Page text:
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Police Chief: Young to retire after 40 years with Tahlequah

During a Tuesday, Oct. 10 chat session, Tahlequah Police Chief Nate King announced that Assistant Chief Steve Young was retiring at the end of the month.

“The most notable thing today, and you’ll have to pardon me if I get a little emotional, our longtime police officer for Tahlequah [and] longtime Tahlequah citizen Steve Young has announced his retirement,” King said.

Young has been employed with the city for over 40 years when he started out as a dog catcher, also known as an animal control officer. Young also served as a dispatcher, patrol officer, day-shift sergeant, and captain for TPD before he was promoted to assistant chief by King. He also served as interim police chief when Norman Fisher was elected sheriff of Cherokee County.

“Steve has received so many awards over the years but really what has made Steve Young an iconic lawman in Tahlequah is the man that he is; the husband; the father; the son; the brother; the nephew; the friend; the mentor that he’s been for all these years,” King said.

Additionally, King said Young was the “glue” to TPD when times were tough and held the department together.

“He’s going to be missed tremendously,” he said.

In other business, King touched on the matter of Tahlequah’s parks and said the city has been working to eliminate encampments on private property.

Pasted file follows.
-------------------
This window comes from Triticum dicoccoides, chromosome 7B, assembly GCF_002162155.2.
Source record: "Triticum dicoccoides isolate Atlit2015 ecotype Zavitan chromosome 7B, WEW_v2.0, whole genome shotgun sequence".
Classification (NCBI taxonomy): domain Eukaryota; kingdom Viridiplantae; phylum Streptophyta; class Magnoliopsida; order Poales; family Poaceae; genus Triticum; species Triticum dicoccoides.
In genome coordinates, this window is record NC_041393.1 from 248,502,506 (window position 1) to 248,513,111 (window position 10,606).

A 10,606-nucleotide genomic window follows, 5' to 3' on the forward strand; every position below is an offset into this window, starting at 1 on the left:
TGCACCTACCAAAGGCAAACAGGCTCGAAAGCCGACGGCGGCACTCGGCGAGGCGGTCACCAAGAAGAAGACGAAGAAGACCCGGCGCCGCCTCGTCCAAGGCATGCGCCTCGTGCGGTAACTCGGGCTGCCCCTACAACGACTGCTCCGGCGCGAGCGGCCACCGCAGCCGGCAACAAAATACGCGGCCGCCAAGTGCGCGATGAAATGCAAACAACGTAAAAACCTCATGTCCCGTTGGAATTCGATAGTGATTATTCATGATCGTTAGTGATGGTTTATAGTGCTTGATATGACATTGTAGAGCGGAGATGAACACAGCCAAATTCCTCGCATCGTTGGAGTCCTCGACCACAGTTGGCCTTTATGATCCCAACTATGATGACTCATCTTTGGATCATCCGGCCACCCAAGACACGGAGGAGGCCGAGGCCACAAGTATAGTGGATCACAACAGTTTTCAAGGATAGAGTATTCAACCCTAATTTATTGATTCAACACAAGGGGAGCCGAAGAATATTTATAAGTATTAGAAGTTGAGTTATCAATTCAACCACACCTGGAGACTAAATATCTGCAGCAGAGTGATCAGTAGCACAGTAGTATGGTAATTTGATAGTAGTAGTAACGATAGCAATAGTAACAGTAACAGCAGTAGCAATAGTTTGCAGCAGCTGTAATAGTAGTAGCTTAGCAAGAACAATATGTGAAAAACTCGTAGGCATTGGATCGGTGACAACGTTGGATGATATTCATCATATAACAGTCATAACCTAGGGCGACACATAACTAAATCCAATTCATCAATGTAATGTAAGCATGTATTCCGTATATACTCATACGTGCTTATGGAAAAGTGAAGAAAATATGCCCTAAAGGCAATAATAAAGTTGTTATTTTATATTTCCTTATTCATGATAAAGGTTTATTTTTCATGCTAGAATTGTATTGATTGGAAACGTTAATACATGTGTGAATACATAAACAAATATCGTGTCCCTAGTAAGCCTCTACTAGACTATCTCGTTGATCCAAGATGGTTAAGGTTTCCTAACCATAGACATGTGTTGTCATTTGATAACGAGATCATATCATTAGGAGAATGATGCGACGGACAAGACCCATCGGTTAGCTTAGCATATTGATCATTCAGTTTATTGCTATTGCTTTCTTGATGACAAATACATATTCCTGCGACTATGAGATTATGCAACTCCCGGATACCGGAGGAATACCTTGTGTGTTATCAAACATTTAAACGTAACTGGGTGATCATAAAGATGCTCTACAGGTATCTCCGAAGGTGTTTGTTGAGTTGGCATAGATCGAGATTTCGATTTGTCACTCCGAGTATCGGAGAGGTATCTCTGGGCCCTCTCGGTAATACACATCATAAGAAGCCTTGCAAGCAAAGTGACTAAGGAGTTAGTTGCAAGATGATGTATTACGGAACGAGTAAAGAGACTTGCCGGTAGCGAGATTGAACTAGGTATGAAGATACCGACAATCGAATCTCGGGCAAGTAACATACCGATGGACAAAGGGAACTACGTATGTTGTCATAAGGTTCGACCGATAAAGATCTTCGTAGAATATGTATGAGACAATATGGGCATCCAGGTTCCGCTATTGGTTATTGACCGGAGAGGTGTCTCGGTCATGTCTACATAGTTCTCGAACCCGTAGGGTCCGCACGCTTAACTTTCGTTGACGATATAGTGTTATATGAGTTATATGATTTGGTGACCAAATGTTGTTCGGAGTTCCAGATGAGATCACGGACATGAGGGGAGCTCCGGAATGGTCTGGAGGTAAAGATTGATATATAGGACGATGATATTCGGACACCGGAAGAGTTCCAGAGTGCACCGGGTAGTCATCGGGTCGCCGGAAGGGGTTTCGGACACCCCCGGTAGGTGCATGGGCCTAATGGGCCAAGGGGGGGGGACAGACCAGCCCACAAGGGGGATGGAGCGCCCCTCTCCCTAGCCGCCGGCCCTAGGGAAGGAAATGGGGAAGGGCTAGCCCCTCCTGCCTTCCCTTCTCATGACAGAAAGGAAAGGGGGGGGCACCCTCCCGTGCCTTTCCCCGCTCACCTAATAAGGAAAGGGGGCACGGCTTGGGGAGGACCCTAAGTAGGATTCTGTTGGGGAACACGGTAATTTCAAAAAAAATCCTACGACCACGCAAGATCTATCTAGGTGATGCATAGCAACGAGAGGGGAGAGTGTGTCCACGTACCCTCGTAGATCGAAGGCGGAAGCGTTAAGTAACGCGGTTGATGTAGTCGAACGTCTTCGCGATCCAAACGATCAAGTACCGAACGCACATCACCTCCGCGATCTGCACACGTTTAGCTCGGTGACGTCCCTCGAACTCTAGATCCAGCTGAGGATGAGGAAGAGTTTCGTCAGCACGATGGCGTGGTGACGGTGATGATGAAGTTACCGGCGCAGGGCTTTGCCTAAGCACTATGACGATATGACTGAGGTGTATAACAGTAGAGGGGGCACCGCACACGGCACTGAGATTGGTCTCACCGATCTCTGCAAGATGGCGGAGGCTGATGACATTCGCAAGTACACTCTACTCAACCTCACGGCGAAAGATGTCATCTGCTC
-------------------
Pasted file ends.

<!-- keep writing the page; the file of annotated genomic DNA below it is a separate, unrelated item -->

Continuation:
“We will begin tonight vigorously enforcing the ordinances that the city of Tahlequah has. One, no sleeping on the streets and the second is no camping in the park without expressed permission from the mayor and council,” King said.

King said they’ve partnered with the WRAP Project, Working to Recover, Assist and Prevent, a group of people who plan to take a proactive approach with the issue.

“They’re going to come and do assessments and offer them some services as far as getting to family members, work, housing, things of that nature,” King said. “It’s one of those situations that is difficult from a law enforcement standpoint. I won’t lie, it falls on us.”

The department received equipment upgrades with their firearms and bulletproof vests, and admins and officers spent time practicing with those weapons at the firing range on Monday, Oct. 9.

King said officers continue to see at least one property crime per day.

“One big change reporting wise that we’re about to go to is on accident investigations on accident reports. We will no longer be providing a diagram within that accident unless it’s an injury accident,” he said.


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